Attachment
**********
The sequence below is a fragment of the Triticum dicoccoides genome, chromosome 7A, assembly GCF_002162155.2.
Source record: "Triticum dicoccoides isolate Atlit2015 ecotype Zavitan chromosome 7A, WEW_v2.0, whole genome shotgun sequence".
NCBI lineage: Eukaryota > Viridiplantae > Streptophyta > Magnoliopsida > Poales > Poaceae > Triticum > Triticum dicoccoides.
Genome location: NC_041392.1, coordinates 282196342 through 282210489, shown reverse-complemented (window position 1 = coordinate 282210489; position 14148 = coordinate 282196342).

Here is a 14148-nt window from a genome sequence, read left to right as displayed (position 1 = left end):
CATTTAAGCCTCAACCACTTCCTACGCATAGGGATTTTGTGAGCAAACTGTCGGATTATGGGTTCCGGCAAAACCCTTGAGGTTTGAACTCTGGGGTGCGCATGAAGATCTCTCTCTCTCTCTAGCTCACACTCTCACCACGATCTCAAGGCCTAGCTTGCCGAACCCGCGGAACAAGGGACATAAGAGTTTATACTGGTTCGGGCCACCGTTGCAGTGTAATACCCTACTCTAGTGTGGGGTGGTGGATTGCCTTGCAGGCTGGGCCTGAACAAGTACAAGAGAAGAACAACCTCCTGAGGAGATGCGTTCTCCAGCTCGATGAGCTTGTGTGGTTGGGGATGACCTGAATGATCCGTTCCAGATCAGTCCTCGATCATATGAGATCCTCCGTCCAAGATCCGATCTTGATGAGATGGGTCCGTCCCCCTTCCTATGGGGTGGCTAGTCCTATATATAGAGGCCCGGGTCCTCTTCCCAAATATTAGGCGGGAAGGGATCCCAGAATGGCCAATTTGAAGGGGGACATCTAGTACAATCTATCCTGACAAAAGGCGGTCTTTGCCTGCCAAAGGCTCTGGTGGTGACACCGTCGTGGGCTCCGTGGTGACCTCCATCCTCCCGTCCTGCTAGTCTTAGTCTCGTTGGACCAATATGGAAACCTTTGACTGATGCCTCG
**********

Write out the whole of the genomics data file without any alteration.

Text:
The sequence below is a fragment of the Triticum dicoccoides genome, chromosome 7A, assembly GCF_002162155.2.
Source record: "Triticum dicoccoides isolate Atlit2015 ecotype Zavitan chromosome 7A, WEW_v2.0, whole genome shotgun sequence".
NCBI lineage: Eukaryota > Viridiplantae > Streptophyta > Magnoliopsida > Poales > Poaceae > Triticum > Triticum dicoccoides.
Genome location: NC_041392.1, coordinates 282196342 through 282210489, shown reverse-complemented (window position 1 = coordinate 282210489; position 14148 = coordinate 282196342).

Here is a 14148-nt window from a genome sequence, read left to right as displayed (position 1 = left end):
CATTTAAGCCTCAACCACTTCCTACGCATAGGGATTTTGTGAGCAAACTGTCGGATTATGGGTTCCGGCAAAACCCTTGAGGTTTGAACTCTGGGGTGCGCATGAAGATCTCTCTCTCTCTCTAGCTCACACTCTCACCACGATCTCAAGGCCTAGCTTGCCGAACCCGCGGAACAAGGGACATAAGAGTTTATACTGGTTCGGGCCACCGTTGCAGTGTAATACCCTACTCTAGTGTGGGGTGGTGGATTGCCTTGCAGGCTGGGCCTGAACAAGTACAAGAGAAGAACAACCTCCTGAGGAGATGCGTTCTCCAGCTCGATGAGCTTGTGTGGTTGGGGATGACCTGAATGATCCGTTCCAGATCAGTCCTCGATCATATGAGATCCTCCGTCCAAGATCCGATCTTGATGAGATGGGTCCGTCCCCCTTCCTATGGGGTGGCTAGTCCTATATATAGAGGCCCGGGTCCTCTTCCCAAATATTAGGCGGGAAGGGATCCCAGAATGGCCAATTTGAAGGGGGACATCTAGTACAATCTATCCTGACAAAAGGCGGTCTTTGCCTGCCAAAGGCTCTGGTGGTGACACCGTCGTGGGCTCCGTGGTGACCTCCATCCTCCCGTCCTGCTAGTCTTAGTCTCGTTGGACCAATATGGAAACCTTTGACTGATGCCTCG